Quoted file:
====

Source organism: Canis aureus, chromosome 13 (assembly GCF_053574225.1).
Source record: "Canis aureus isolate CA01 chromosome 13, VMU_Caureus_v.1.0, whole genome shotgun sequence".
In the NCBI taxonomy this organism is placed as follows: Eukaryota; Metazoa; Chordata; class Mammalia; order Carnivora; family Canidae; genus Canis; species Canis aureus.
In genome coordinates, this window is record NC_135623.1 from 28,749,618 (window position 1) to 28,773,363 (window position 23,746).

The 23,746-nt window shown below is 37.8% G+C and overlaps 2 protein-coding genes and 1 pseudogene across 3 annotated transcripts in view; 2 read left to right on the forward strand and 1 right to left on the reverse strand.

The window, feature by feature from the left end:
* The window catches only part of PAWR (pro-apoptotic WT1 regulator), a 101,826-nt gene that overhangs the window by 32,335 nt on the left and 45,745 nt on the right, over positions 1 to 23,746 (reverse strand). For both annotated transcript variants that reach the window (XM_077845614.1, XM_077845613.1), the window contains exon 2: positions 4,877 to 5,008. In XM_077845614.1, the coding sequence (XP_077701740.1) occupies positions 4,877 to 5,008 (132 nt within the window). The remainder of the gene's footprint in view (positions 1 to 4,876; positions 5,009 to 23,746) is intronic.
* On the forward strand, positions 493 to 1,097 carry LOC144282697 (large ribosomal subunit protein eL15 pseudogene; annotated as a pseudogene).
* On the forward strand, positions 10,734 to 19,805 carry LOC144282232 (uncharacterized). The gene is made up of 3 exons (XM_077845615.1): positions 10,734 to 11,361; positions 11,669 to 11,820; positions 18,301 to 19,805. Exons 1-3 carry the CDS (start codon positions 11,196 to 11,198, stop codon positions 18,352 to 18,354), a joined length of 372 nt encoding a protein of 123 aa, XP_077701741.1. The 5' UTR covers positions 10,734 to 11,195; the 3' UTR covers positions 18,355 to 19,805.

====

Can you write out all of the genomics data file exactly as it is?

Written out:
Source organism: Canis aureus, chromosome 13 (assembly GCF_053574225.1).
Source record: "Canis aureus isolate CA01 chromosome 13, VMU_Caureus_v.1.0, whole genome shotgun sequence".
In the NCBI taxonomy this organism is placed as follows: Eukaryota; Metazoa; Chordata; class Mammalia; order Carnivora; family Canidae; genus Canis; species Canis aureus.
In genome coordinates, this window is record NC_135623.1 from 28,749,618 (window position 1) to 28,773,363 (window position 23,746).

The 23,746-nt window shown below is 37.8% G+C and overlaps 2 protein-coding genes and 1 pseudogene across 3 annotated transcripts in view; 2 read left to right on the forward strand and 1 right to left on the reverse strand.

The window, feature by feature from the left end:
* The window catches only part of PAWR (pro-apoptotic WT1 regulator), a 101,826-nt gene that overhangs the window by 32,335 nt on the left and 45,745 nt on the right, over positions 1 to 23,746 (reverse strand). For both annotated transcript variants that reach the window (XM_077845614.1, XM_077845613.1), the window contains exon 2: positions 4,877 to 5,008. In XM_077845614.1, the coding sequence (XP_077701740.1) occupies positions 4,877 to 5,008 (132 nt within the window). The remainder of the gene's footprint in view (positions 1 to 4,876; positions 5,009 to 23,746) is intronic.
* On the forward strand, positions 493 to 1,097 carry LOC144282697 (large ribosomal subunit protein eL15 pseudogene; annotated as a pseudogene).
* On the forward strand, positions 10,734 to 19,805 carry LOC144282232 (uncharacterized). The gene is made up of 3 exons (XM_077845615.1): positions 10,734 to 11,361; positions 11,669 to 11,820; positions 18,301 to 19,805. Exons 1-3 carry the CDS (start codon positions 11,196 to 11,198, stop codon positions 18,352 to 18,354), a joined length of 372 nt encoding a protein of 123 aa, XP_077701741.1. The 5' UTR covers positions 10,734 to 11,195; the 3' UTR covers positions 18,355 to 19,805.